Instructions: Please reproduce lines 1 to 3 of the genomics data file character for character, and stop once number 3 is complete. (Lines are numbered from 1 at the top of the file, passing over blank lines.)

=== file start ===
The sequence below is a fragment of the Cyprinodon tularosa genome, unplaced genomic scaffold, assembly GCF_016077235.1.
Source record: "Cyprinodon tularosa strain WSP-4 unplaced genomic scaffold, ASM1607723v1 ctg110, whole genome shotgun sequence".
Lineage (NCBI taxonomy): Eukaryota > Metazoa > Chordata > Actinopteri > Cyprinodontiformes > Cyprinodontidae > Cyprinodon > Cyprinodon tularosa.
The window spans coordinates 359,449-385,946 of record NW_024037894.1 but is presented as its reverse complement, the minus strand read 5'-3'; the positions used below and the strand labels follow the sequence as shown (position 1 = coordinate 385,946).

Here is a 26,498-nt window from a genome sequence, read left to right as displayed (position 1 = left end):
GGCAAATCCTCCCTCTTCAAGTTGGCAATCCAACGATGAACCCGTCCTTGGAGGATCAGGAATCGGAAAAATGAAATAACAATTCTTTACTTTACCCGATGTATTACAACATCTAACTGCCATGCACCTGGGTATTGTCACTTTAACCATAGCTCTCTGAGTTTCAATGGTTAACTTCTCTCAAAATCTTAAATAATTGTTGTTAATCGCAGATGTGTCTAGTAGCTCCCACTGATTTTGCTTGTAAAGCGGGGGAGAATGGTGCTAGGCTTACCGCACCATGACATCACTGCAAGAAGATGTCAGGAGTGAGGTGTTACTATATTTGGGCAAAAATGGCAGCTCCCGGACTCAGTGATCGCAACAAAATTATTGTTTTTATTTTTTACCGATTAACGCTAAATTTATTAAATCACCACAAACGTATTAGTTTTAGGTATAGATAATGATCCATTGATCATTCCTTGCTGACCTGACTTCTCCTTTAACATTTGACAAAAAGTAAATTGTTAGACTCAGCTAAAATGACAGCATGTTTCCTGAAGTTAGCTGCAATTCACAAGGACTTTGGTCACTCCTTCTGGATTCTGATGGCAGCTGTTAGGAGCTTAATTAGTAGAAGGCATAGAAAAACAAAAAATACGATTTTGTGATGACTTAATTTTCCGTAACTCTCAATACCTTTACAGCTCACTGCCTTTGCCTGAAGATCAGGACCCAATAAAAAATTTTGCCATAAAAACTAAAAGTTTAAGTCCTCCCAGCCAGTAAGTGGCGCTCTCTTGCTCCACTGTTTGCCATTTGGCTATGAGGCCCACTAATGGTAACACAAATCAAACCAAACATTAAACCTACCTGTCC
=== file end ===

The sequence below is a fragment of the Cyprinodon tularosa genome, unplaced genomic scaffold, assembly GCF_016077235.1.
Source record: "Cyprinodon tularosa strain WSP-4 unplaced genomic scaffold, ASM1607723v1 ctg110, whole genome shotgun sequence".
Lineage (NCBI taxonomy): Eukaryota > Metazoa > Chordata > Actinopteri > Cyprinodontiformes > Cyprinodontidae > Cyprinodon > Cyprinodon tularosa.